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A Forbes survey found that nearly a third of all employees would seriously consider leaving their job if their company gave little to no money to charity, while two thirds would consider leaving if their company harmed the environment.

Many companies are stepping up, publically proclaiming a desire to do more than just make profits. But determining whether a company is living up to its mission statement isn’t always easy. To find out how prospective employees should assess a company’s social responsibility efforts, we asked two St. Edward’s experts — Professor of Management Kathleen Wilburn and Associate Professor of Management Brad Zehner — to discuss their own approaches.

Seek out third-party assessments.

There are an array of organizations that can help consumers and employees see how companies are doing in their corporate responsibility efforts. Wilburn uses standards developed by the international organization Global Reporting Initiative. Employees can also look for Benefit Corporations, which means companies agree to live up to high environmental and social standards. “The Benefit Corporation laws say the company must have a social benefit for the company — it’s not just about maximizing profits,” says Wilburn.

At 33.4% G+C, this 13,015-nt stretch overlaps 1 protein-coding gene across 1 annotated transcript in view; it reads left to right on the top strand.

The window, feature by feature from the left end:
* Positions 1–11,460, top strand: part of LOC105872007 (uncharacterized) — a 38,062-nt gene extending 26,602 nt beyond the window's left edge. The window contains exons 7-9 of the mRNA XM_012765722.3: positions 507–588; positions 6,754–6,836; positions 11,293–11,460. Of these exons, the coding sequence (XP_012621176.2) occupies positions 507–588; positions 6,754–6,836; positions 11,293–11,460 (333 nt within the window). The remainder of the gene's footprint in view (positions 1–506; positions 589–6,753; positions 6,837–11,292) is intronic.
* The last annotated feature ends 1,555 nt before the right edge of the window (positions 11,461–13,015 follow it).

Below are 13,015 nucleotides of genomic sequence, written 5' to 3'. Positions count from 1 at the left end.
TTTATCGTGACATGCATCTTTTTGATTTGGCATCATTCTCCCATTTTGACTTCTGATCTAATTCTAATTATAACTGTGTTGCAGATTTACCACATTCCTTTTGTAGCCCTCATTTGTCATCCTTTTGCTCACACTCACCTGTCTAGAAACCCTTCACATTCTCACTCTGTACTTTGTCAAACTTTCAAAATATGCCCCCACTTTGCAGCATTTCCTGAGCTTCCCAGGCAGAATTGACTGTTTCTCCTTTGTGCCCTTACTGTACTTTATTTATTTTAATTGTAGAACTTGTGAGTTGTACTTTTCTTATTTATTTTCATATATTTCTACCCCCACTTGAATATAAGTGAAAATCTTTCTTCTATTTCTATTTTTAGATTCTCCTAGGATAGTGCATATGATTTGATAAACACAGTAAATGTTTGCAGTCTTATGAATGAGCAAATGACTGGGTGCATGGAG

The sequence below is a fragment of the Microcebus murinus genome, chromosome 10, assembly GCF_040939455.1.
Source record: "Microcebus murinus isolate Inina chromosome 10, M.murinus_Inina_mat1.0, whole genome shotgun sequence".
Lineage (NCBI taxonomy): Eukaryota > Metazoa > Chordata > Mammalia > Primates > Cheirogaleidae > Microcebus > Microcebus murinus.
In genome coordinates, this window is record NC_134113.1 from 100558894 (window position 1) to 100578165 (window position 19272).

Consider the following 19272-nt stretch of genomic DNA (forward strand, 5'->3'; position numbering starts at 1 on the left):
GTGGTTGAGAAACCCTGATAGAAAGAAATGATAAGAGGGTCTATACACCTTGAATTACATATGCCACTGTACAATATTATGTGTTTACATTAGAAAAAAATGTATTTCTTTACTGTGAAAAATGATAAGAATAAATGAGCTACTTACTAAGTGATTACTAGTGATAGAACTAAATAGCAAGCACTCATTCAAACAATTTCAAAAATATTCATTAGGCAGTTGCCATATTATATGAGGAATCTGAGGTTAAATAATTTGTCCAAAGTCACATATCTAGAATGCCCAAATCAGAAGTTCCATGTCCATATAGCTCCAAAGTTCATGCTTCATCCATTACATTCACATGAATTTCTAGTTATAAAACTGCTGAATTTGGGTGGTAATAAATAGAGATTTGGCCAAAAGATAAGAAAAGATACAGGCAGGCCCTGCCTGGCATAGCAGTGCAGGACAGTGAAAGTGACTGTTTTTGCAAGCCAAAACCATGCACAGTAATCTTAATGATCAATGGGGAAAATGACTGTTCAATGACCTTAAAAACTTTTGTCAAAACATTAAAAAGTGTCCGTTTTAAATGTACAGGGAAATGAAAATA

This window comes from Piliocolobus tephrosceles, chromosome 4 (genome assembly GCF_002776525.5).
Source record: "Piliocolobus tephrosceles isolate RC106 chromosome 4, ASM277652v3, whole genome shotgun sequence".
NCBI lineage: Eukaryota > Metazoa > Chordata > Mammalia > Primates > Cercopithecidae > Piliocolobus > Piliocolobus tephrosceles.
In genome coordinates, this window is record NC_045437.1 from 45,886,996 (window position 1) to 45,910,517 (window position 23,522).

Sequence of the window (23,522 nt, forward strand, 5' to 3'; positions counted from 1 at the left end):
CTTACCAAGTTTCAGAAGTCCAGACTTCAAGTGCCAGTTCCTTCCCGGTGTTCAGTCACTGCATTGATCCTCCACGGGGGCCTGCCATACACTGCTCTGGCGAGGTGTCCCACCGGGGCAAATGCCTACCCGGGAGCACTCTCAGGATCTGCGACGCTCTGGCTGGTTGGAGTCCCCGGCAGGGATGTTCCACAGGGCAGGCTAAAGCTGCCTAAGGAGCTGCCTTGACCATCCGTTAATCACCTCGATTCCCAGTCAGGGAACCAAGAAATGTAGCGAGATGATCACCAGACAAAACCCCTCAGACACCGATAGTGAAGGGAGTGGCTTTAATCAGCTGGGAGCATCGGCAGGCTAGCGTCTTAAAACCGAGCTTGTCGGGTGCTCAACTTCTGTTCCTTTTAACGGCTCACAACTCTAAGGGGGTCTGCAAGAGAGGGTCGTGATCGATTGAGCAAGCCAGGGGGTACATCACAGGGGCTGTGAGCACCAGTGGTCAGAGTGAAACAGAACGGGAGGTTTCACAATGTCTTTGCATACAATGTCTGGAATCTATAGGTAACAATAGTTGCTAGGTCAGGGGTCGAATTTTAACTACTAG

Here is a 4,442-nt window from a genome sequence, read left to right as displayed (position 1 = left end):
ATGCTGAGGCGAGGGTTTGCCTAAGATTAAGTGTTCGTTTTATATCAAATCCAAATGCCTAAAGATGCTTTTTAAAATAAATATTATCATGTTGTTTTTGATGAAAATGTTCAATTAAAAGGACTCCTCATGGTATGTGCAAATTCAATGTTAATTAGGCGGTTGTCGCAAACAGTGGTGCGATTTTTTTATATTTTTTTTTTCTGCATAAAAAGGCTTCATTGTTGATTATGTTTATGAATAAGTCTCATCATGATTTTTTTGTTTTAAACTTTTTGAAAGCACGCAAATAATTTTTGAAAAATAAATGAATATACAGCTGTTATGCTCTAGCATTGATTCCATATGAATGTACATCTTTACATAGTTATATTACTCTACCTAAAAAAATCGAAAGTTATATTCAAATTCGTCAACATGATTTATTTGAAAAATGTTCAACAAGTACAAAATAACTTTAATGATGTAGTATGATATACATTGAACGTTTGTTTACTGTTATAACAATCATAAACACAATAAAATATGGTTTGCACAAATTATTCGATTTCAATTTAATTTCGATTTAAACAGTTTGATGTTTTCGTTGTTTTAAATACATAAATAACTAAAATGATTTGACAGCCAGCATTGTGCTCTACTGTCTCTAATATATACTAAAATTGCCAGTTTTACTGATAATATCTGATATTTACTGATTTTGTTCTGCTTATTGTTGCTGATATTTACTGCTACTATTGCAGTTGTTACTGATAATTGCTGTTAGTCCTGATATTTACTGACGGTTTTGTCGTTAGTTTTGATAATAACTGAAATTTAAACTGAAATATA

Look for initiatives that go beyond money.

It’s easy for companies to write checks to charitable organizations without taking a hard look at their own practices, says Wilburn. What’s more, if their own profits head south, they may ditch the philanthropy entirely. That’s why it’s important to look for programs that are linked to the company’s primary work, like PepsiCo’s partnerships that bring clean water to more communities or Nike’s shoe recycling programs.

Be on your guard for “greenwashing.”

Recycling bins in the company cafeteria? Energy-efficient lighting in the conference room? Sometimes companies like to take credit for eco-friendly efforts that represent a tiny sliver of otherwise earth-unfriendly practices. Take a hard look at what a company is actually claiming to do — and look for stats and benchmarks, not just vague platitudes. “A lot of the sustainability reports that companies produce are little more than marketing pieces,” says Wilburn.

Don’t believe the hype.

Companies may tout their eco-cred and humane practices on the company website, but Zehner always recommends that his prospective employees ask around about how companies live out those values. “Plenty of companies have social responsibility policies,” says Zehner. “But they have to be embedded in the culture, not just in the personnel manual.”

Beware of companies who promise to “maximize shareholders’ value.”

Companies who cater exclusively to shareholders may eke out more profits, but at what cost? “Companies who use that phrase may focus on one set of stakeholders — investors — to the exclusion of customers, employees, vendors, and the community,” says Zehner. “I like the more old-fashioned idea of stewardship: How can a company apply the skills of its employees to make everyone better off?”

The MBA program at St. Edward’s University builds highly sought-after skills in entrepreneurial thinking, social enterprise, innovation, global collaboration and business analytics — the areas business leaders need in today’s business world.

Erin Peterson is a freelance writer.